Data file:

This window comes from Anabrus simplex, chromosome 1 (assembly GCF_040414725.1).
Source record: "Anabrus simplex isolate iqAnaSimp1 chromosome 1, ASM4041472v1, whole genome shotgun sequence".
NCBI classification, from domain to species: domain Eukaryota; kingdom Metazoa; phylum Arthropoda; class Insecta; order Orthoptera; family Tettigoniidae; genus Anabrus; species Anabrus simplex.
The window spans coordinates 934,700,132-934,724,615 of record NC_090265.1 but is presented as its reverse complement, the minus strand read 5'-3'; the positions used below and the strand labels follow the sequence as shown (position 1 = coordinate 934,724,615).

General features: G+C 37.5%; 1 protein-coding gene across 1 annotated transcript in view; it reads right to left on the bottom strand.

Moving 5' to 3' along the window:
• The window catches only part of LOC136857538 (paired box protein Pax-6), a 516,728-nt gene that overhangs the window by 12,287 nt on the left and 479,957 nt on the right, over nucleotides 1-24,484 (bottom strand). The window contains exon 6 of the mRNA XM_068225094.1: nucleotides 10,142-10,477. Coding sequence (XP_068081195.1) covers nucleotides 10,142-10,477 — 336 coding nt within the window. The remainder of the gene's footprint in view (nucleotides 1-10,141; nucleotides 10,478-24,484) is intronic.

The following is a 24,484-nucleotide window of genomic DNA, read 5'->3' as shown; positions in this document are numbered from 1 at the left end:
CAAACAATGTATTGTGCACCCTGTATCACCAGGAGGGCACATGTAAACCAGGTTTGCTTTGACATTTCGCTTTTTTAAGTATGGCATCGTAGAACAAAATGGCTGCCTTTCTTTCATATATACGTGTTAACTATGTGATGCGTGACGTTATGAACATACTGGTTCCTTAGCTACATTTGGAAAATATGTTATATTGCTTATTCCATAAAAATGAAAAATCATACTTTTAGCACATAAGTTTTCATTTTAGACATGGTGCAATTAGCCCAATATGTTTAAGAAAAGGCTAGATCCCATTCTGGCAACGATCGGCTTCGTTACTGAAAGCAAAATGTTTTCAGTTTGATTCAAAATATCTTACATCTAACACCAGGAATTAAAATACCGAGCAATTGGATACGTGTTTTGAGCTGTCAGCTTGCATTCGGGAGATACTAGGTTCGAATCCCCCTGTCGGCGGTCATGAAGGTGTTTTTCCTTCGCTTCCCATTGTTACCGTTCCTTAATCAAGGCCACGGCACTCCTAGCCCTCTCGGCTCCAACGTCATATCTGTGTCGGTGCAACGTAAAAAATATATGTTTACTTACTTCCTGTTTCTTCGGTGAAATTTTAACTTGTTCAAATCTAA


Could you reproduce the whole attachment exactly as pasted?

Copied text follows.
This window comes from Anabrus simplex, chromosome 1 (assembly GCF_040414725.1).
Source record: "Anabrus simplex isolate iqAnaSimp1 chromosome 1, ASM4041472v1, whole genome shotgun sequence".
NCBI classification, from domain to species: domain Eukaryota; kingdom Metazoa; phylum Arthropoda; class Insecta; order Orthoptera; family Tettigoniidae; genus Anabrus; species Anabrus simplex.
The window spans coordinates 934,700,132-934,724,615 of record NC_090265.1 but is presented as its reverse complement, the minus strand read 5'-3'; the positions used below and the strand labels follow the sequence as shown (position 1 = coordinate 934,724,615).

General features: G+C 37.5%; 1 protein-coding gene across 1 annotated transcript in view; it reads right to left on the bottom strand.

Moving 5' to 3' along the window:
• The window catches only part of LOC136857538 (paired box protein Pax-6), a 516,728-nt gene that overhangs the window by 12,287 nt on the left and 479,957 nt on the right, over nucleotides 1-24,484 (bottom strand). The window contains exon 6 of the mRNA XM_068225094.1: nucleotides 10,142-10,477. Coding sequence (XP_068081195.1) covers nucleotides 10,142-10,477 — 336 coding nt within the window. The remainder of the gene's footprint in view (nucleotides 1-10,141; nucleotides 10,478-24,484) is intronic.

The following is a 24,484-nucleotide window of genomic DNA, read 5'->3' as shown; positions in this document are numbered from 1 at the left end:
CAAACAATGTATTGTGCACCCTGTATCACCAGGAGGGCACATGTAAACCAGGTTTGCTTTGACATTTCGCTTTTTTAAGTATGGCATCGTAGAACAAAATGGCTGCCTTTCTTTCATATATACGTGTTAACTATGTGATGCGTGACGTTATGAACATACTGGTTCCTTAGCTACATTTGGAAAATATGTTATATTGCTTATTCCATAAAAATGAAAAATCATACTTTTAGCACATAAGTTTTCATTTTAGACATGGTGCAATTAGCCCAATATGTTTAAGAAAAGGCTAGATCCCATTCTGGCAACGATCGGCTTCGTTACTGAAAGCAAAATGTTTTCAGTTTGATTCAAAATATCTTACATCTAACACCAGGAATTAAAATACCGAGCAATTGGATACGTGTTTTGAGCTGTCAGCTTGCATTCGGGAGATACTAGGTTCGAATCCCCCTGTCGGCGGTCATGAAGGTGTTTTTCCTTCGCTTCCCATTGTTACCGTTCCTTAATCAAGGCCACGGCACTCCTAGCCCTCTCGGCTCCAACGTCATATCTGTGTCGGTGCAACGTAAAAAATATATGTTTACTTACTTCCTGTTTCTTCGGTGAAATTTTAACTTGTTCAAATCTAA